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U.S., Japan all square at World Team Trophy

Davis, White win short dance; Takahashi posts world-record score in short program

Meryl Davis and Charlie White have a 2.25-point edge over Canadians Tessa Virtue and Scott Moir.
Meryl Davis and Charlie White have a 2.25-point edge over Canadians Tessa Virtue and Scott Moir. (AFP)

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By Mickey Brown
(04/19/2012) - This one's going right down to the wire.

Day one at the 2012 World Team Trophy in Tokyo is in the books, and Team USA and Team Japan are tied at the top with 45 points apiece. (Japan is technically ahead, as it owns the tiebreaker, which takes each team's two best results; Japan finished first in men's and second in ladies, while the U.S.'s highest placements were a first and a third.) Three other teams -- France, Canada and Italy -- are separated by two points.

The U.S. used a balanced attack to accrue its points, while Japan relied on its dominant singles skaters to amass its total.

The standouts on day one for the Americans were world silver medalist ice dancers Meryl Davis and Charlie White, who upended their Canadian counterparts, world champions Tessa Virtue and Scott Moir, in the short dance by a healthy 2.25-point margin.

"Coming in second (at worlds) was not what we were aiming for," said White, who was voted team captain by his teammates. "We looked at this competition as one more chance to prove ourselves, and we want to take that opportunity."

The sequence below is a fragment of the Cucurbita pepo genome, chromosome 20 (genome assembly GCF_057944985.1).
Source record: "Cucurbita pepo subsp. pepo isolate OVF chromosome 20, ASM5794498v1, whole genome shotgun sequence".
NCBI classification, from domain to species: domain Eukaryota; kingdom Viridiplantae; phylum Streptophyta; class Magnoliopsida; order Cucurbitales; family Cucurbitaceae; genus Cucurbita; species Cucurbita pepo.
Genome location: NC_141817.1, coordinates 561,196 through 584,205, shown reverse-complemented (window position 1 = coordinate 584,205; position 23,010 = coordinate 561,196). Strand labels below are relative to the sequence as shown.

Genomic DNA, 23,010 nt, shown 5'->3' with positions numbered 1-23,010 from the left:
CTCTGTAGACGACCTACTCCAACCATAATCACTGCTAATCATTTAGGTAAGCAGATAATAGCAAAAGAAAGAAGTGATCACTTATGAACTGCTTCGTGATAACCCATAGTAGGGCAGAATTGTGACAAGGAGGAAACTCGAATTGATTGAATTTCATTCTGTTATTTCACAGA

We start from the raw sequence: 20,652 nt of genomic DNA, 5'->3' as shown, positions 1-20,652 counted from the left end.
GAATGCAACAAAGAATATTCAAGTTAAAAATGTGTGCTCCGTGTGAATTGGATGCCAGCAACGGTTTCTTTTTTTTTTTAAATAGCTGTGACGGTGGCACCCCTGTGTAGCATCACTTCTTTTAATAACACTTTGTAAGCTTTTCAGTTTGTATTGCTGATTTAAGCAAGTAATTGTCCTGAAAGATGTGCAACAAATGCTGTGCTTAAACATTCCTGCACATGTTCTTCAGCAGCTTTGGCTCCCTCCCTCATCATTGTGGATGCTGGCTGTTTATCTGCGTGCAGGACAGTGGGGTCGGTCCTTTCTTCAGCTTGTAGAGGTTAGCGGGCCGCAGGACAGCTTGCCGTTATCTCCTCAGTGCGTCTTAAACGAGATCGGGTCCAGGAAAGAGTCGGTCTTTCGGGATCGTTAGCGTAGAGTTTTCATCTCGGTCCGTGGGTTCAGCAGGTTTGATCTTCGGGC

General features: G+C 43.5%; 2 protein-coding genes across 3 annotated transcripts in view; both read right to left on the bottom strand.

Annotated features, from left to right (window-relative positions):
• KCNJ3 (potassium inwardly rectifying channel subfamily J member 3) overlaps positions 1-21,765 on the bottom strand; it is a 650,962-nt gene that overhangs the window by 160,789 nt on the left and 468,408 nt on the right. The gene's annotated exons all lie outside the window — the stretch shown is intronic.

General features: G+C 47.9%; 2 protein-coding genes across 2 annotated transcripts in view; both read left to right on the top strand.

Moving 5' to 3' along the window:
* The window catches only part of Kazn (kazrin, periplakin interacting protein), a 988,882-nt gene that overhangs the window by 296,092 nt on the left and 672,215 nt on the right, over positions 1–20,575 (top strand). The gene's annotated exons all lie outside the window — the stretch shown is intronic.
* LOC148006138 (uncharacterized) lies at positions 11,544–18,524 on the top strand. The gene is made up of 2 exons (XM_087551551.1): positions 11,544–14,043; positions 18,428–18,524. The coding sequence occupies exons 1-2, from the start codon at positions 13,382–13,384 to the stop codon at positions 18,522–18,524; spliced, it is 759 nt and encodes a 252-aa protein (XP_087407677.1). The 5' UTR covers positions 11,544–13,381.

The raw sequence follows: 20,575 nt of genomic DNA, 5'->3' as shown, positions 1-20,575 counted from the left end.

Also aiding the United States' cause was a clean, albeit quad-less, short program skated by three-time U.S. champion Jeremy Abbott.

"This was the performance I would have loved to have at the world championships, but better late than never," Abbott said. "I wanted to skate for me and for my team."

The star of the day was Japanese world silver medalist Daisuke Takahashi, who set a new (unofficial) world record with his short program score of 94.00 points. Takahashi landed his opening quad toe as well as a triple Axel and a triple Lutz-triple combo, and his components score (44.29) was almost equal to that of reigning two-time world champion Patrick Chan of Canada (44.93).

"I had a charity event and TV appearances, so it was mentally tough to prepare," Takahashi said. "It was a lot of work, and I had to overcome the fatigue from worlds."

Chan, who hasn't lost a competition since November 2010, fell on his triple Axel and sits more than four points back of Takahashi.

"The program itself was really easy, and I was able to be really comfortable and push the envelope without getting worried and uptight about it. I could really grab the attention of the judges, and see them react to it, and that's the first I've seen that this whole season," Chan said. "For me, it was a much better event here, and a good event to finish the season."

Japan also flexed its muscles in the ladies event, where its skaters, world bronze medalist Akiko Suzuki and Kanako Murakami, sit second and third, respectively. World champion Carolina Kostner of Italy won the ladies short with a personal-best score of 69.48 points.

World junior silver medalist Gracie Gold made an impressive senior debut, one that has her in fourth place. Her triple flip-triple toe combination was the highest-scored element in the ladies competition.

"When I land a really good flip, like I did today, it makes the triple toe easy for me," Gold said. "I love it when it's like that."

TEAM STANDINGS AFTER DAY ONE

Team Japan - 45
Team USA - 45
Team France - 35
Team Canada - 33
Team Italy - 33
Team Russia - 22

Information from U.S. Figure Skating, Skate Canada and the International Skating Union was used in this report.